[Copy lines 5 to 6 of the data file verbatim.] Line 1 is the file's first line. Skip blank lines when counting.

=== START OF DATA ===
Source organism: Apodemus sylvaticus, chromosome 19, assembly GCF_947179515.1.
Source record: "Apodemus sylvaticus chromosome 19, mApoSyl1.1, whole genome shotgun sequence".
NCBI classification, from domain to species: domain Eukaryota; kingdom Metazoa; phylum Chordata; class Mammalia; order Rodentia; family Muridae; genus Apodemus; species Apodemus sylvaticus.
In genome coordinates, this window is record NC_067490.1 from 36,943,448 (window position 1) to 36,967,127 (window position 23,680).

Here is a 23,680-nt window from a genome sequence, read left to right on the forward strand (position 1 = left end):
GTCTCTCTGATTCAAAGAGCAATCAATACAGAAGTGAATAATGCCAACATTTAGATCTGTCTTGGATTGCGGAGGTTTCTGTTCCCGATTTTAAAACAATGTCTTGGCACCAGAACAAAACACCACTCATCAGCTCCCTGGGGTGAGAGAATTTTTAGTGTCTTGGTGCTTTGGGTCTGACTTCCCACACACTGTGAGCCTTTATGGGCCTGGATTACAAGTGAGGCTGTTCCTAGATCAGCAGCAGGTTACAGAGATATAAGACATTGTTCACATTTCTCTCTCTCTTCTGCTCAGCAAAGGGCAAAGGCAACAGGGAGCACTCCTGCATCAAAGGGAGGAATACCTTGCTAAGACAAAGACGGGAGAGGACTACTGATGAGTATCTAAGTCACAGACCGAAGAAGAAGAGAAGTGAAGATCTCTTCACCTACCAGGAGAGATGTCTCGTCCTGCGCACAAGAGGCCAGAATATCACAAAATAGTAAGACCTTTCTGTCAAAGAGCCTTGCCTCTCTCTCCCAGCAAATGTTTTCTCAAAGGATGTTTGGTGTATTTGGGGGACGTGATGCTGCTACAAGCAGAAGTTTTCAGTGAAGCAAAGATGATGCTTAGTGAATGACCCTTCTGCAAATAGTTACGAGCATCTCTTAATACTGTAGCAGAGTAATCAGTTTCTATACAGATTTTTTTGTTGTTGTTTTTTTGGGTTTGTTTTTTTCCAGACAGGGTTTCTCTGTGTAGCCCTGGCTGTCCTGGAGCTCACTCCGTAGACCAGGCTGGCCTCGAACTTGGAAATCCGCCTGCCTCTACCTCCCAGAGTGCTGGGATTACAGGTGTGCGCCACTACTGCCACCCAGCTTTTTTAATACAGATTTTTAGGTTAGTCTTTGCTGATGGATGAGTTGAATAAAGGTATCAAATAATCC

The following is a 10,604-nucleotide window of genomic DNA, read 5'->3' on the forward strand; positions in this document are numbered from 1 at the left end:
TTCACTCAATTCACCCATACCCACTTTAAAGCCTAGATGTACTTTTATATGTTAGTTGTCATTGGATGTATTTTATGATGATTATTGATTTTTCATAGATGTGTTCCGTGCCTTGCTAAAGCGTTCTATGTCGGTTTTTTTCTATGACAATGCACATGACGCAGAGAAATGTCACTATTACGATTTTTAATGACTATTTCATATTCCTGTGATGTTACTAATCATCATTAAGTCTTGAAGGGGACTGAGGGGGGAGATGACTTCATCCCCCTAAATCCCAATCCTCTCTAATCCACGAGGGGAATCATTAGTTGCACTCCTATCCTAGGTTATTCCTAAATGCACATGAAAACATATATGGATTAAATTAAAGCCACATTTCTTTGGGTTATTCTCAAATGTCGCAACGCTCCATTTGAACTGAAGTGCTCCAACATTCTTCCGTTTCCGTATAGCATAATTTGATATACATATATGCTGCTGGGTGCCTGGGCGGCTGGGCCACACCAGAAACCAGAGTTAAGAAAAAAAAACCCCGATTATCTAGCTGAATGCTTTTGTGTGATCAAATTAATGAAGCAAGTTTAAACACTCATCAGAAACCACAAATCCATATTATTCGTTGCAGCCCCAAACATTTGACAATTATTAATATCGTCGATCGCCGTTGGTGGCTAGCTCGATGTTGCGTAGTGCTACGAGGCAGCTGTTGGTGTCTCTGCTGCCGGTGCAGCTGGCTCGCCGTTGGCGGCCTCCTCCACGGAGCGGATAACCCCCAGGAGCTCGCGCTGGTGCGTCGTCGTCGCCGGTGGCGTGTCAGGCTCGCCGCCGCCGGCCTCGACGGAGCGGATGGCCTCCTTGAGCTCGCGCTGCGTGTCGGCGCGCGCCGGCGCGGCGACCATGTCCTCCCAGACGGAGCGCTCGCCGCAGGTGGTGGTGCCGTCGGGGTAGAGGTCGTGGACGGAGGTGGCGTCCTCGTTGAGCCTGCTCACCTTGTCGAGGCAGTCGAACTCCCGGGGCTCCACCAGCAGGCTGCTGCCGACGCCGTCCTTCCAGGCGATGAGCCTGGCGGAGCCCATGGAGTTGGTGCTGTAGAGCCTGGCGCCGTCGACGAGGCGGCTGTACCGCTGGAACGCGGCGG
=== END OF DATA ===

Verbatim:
Here is a 23,680-nt window from a genome sequence, read left to right on the forward strand (position 1 = left end):
GTCTCTCTGATTCAAAGAGCAATCAATACAGAAGTGAATAATGCCAACATTTAGATCTGTCTTGGATTGCGGAGGTTTCTGTTCCCGATTTTAAAACAATGTCTTGGCACCAGAACAAAACACCACTCATCAGCTCCCTGGGGTGAGAGAATTTTTAGTGTCTTGGTGCTTTGGGTCTGACTTCCCACACACTGTGAGCCTTTATGGGCCTGGATTACAAGTGAGGCTGTTCCTAGATCAGCAGCAGGTTACAGAGATATAAGACATTGTTCACATTTCTCTCTCTCTTCTGCTCAGCAAAGGGCAAAGGCAACAGGGAGCACTCCTGCATCAAAGGGAGGAATACCTTGCTAAGACAAAGACGGGAGAGGACTACTGATGAGTATCTAAGTCACAGACCGAAGAAGAAGAGAAGTGAAGATCTCTTCACCTACCAGGAGAGATGTCTCGTCCTGCGCACAAGAGGCCAGAATATCACAAAATAGTAAGACCTTTCTGTCAAAGAGCCTTGCCTCTCTCTCCCAGCAAATGTTTTCTCAAAGGATGTTTGGTGTATTTGGGGGACGTGATGCTGCTACAAGCAGAAGTTTTCAGTGAAGCAAAGATGATGCTTAGTGAATGACCCTTCTGCAAATAGTTACGAGCATCTCTTAATACTGTAGCAGAGTAATCAGTTTCTATACAGATTTTTTTGTTGTTGTTTTTTTGGGTTTGTTTTTTTCCAGACAGGGTTTCTCTGTGTAGCCCTGGCTGTCCTGGAGCTCACTCCGTAGACCAGGCTGGCCTCGAACTTGGAAATCCGCCTGCCTCTACCTCCCAGAGTGCTGGGATTACAGGTGTGCGCCACTACTGCCACCCAGCTTTTTTAATACAGATTTTTAGGTTAGTCTTTGCTGATGGATGAGTTGAATAAAGGTATCAAATAATCC